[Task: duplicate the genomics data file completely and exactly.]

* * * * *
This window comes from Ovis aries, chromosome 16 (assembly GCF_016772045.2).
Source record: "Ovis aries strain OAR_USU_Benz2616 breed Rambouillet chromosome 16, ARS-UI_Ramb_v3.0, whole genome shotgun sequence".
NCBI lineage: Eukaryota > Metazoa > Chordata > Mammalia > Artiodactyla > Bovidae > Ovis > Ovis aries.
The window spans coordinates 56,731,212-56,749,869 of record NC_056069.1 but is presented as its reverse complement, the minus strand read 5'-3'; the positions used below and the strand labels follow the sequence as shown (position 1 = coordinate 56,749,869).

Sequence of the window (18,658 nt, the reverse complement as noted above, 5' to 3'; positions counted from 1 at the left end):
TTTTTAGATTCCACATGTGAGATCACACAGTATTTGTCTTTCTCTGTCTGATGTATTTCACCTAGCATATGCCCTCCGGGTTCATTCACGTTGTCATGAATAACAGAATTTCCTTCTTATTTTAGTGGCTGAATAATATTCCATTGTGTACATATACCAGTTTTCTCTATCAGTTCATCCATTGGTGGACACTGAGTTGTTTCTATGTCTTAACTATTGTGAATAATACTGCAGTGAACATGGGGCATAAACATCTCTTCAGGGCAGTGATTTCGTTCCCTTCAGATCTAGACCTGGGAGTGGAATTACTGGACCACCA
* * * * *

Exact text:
This window comes from Ovis aries, chromosome 16 (assembly GCF_016772045.2).
Source record: "Ovis aries strain OAR_USU_Benz2616 breed Rambouillet chromosome 16, ARS-UI_Ramb_v3.0, whole genome shotgun sequence".
NCBI lineage: Eukaryota > Metazoa > Chordata > Mammalia > Artiodactyla > Bovidae > Ovis > Ovis aries.
The window spans coordinates 56,731,212-56,749,869 of record NC_056069.1 but is presented as its reverse complement, the minus strand read 5'-3'; the positions used below and the strand labels follow the sequence as shown (position 1 = coordinate 56,749,869).

Sequence of the window (18,658 nt, the reverse complement as noted above, 5' to 3'; positions counted from 1 at the left end):
TTTTTAGATTCCACATGTGAGATCACACAGTATTTGTCTTTCTCTGTCTGATGTATTTCACCTAGCATATGCCCTCCGGGTTCATTCACGTTGTCATGAATAACAGAATTTCCTTCTTATTTTAGTGGCTGAATAATATTCCATTGTGTACATATACCAGTTTTCTCTATCAGTTCATCCATTGGTGGACACTGAGTTGTTTCTATGTCTTAACTATTGTGAATAATACTGCAGTGAACATGGGGCATAAACATCTCTTCAGGGCAGTGATTTCGTTCCCTTCAGATCTAGACCTGGGAGTGGAATTACTGGACCACCA